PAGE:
Aging Father and daughter walking

How to talk to your aging parent about long-term care

Is your aging parent reaching a point where you’re concerned they’re unable to live alone safely? The realization that your parent needs long-term care is difficult to face, but it’s important to address swiftly if you feel like your parent’s well-being is at risk.

Long-term care is assistance for people who need help with activities of daily living. Received at home or in a facility, long-term care can help seniors with tasks like hygiene, chores, mobility, meal preparation and more. Long-term care services can be a literal lifesaver for seniors, helping them avoid self-neglect and fatal accidents.

Talking with aging parents about long-term care is often a difficult and uncomfortable conversation.  Seniors are sometimes resistant to the conversation about long-term care due to feelings of discomfort or embarrassment—and understandably so. You would likely feel the same way if you needed help with such basic, but vulnerable tasks.

Keep reading for 5 tips to help you facilitate this difficult conversation with your parent.

1. Start having conversations sooner rather than later

Many people would rather put off this difficult conversation or avoid it altogether, but it’s important to start talking about long-term care with your aging parent as soon as possible. Don’t wait for an illness or injury to force the issue. Instead, broach this difficult conversation early—when you first start having concerns that your parent may be unable to live alone safely—so everyone has time to gather their thoughts, consider the options and develop a game plan.

2. Be prepared with specific concerns

Have you noticed your parent struggling on the stairs? Or are you concerned that they’re missing doses of medications? Jot down your observations so that you’re prepared to discuss them with your parent. Your parent may not even realize some areas of concern.

3. Get educated on long-term care options

Do some research about long-term care options in your area before talking to your parent. There are a wide variety of services available that your parent may receive at a facility, in the community or in the comfort of home. Your parent may be more open to the conversation about long-term care once they realize their options, especially if receiving in-home care is a possibility.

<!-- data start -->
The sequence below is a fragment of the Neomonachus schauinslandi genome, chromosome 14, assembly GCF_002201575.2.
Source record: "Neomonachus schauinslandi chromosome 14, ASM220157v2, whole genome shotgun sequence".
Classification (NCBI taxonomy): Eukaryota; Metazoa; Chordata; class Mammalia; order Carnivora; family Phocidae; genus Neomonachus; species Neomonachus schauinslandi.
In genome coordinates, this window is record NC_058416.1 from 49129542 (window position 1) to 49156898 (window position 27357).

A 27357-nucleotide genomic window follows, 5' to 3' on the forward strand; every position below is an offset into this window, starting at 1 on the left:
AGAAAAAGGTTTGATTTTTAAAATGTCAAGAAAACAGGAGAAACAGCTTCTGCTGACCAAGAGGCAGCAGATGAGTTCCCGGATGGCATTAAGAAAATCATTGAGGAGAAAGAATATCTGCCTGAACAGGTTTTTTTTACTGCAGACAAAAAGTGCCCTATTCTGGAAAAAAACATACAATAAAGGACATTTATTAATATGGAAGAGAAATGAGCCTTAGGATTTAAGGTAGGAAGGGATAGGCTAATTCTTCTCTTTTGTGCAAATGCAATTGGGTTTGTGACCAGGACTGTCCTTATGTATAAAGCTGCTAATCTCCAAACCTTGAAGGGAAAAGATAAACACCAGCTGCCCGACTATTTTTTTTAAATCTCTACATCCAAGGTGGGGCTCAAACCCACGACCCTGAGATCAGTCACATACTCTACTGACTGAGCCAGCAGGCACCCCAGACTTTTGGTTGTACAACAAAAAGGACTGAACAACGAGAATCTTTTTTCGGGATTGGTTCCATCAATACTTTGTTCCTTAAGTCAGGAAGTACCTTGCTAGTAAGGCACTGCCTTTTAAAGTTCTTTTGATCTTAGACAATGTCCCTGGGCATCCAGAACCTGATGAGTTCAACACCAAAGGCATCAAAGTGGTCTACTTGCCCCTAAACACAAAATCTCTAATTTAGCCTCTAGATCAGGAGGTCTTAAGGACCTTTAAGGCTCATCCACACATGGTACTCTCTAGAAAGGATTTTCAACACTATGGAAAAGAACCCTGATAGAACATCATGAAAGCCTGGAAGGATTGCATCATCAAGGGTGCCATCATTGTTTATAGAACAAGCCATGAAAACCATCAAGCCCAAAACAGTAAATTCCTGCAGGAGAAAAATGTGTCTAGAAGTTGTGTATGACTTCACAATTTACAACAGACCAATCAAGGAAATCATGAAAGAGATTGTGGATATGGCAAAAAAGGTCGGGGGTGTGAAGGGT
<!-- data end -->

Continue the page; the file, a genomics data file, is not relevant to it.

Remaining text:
4. Listen and empathize

If your parent is resistant to conversations about long-term care, it’s easy to get frustrated. However, raising your voice or talking to them like a child will only leave them feeling resentful. Instead, take a step back and listen. Validate your parent’s discomfort and empathize with what they’re feeling. Calmly remind your parent that their safety is your top priority, and that long-term care might help them live in their own home longer.

5. Bring in a professional mediator

If you’ve empathized with your parent and tried to have calm conversations, but they’re still resistant to long-term care, consider bringing in a third-party mediator. A family therapist, long-term care professional or physician can help facilitate this difficult conversation and help everyone see eye to eye.

Start a long-term care conversation with your family today. Download our discussion guide to help assist with the conversation.

Keep reading: 9 things I learned during my senior parent’s crisis that can help you now

Thinking about your own future

Do conversations with your parent about long-term care have you thinking about your own future? Are you concerned about how you’ll afford the care you might need? It might be time to consider long-term care insurance, a product that’s designed to help you maintain control of where you receive care while safeguarding your savings. Get paired with a local agent to learn more.